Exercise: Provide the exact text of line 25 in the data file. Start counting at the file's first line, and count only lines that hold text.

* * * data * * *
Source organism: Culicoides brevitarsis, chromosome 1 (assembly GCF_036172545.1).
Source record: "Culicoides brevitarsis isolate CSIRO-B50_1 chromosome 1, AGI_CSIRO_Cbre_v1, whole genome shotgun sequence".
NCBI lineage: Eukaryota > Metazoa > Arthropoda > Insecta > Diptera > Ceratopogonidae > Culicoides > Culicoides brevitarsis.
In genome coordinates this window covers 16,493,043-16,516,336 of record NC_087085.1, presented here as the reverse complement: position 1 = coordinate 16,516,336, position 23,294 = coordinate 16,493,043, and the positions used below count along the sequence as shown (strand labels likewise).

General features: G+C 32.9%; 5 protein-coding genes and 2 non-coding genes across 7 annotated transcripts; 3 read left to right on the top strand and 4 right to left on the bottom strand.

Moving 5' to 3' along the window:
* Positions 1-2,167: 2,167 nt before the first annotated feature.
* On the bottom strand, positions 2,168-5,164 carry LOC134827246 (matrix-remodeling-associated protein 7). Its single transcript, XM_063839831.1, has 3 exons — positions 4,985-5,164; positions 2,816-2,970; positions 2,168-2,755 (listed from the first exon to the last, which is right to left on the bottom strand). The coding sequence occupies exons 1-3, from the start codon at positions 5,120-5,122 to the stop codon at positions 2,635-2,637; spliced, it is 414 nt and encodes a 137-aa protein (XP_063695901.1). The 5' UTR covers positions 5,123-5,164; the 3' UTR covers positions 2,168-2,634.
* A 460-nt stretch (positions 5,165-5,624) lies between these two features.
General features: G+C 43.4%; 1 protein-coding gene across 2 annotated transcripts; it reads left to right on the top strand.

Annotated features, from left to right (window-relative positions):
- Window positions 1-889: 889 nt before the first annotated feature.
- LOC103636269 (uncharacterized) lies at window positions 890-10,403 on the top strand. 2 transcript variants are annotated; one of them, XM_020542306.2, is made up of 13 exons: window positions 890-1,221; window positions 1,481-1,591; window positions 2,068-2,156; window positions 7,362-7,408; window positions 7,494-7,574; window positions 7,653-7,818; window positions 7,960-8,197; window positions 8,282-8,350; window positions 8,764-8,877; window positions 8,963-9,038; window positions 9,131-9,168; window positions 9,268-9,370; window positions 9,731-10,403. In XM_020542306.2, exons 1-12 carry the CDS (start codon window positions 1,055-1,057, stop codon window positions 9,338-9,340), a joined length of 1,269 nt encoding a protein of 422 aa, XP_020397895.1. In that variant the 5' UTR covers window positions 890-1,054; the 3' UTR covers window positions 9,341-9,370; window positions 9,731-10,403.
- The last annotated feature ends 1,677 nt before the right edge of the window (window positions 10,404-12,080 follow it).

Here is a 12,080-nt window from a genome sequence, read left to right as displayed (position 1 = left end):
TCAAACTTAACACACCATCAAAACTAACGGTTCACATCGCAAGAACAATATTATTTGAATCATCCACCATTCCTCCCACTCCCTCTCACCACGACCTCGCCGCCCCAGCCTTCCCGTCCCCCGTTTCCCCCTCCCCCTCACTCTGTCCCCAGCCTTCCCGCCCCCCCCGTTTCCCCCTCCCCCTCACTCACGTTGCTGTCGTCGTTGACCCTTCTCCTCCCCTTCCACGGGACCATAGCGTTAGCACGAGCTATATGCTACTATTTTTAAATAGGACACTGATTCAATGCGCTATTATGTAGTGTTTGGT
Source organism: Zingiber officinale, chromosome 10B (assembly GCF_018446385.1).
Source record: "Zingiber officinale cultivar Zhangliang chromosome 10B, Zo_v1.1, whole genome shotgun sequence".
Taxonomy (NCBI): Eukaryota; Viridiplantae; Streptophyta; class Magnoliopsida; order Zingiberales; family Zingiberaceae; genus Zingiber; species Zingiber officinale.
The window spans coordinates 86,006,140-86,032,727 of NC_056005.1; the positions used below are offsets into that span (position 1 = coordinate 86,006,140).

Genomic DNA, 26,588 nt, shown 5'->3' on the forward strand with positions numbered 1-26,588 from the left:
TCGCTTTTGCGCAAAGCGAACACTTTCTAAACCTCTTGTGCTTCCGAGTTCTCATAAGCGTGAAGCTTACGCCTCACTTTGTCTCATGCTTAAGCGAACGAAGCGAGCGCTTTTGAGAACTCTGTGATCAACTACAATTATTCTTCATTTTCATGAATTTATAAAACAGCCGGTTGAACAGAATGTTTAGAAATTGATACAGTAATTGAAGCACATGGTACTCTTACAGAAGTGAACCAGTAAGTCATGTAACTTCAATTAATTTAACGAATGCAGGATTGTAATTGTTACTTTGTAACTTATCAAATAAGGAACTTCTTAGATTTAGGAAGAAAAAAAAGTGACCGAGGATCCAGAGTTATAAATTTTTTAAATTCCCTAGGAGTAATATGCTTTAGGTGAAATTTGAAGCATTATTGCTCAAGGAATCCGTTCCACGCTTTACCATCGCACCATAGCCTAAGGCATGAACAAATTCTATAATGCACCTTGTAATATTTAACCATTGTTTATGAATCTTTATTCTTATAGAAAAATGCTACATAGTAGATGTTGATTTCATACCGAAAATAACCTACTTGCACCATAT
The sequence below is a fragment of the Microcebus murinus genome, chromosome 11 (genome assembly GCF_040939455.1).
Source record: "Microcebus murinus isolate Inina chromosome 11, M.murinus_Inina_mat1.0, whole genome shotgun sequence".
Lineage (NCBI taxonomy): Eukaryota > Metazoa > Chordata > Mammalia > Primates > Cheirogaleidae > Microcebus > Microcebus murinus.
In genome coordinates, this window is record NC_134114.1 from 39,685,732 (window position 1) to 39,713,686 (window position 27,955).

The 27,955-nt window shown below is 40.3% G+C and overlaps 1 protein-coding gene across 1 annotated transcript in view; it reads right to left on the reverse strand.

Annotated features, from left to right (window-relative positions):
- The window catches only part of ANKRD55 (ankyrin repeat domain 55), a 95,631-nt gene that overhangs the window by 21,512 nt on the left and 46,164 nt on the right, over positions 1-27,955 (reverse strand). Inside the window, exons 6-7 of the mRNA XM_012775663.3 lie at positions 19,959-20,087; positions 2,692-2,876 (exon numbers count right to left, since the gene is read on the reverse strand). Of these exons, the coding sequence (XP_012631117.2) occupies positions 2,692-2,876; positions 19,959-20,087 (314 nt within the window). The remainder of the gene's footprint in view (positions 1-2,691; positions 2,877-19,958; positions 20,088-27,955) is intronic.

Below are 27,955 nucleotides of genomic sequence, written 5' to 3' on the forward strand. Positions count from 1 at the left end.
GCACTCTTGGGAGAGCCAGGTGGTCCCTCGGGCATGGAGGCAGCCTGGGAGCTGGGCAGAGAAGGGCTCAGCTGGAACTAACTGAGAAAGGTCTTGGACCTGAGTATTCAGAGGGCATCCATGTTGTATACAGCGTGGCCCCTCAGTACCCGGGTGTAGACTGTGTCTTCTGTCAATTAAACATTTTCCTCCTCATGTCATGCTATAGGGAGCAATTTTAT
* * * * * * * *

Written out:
Lineage (NCBI taxonomy): Eukaryota > Metazoa > Chordata > Mammalia > Primates > Cheirogaleidae > Microcebus > Microcebus murinus.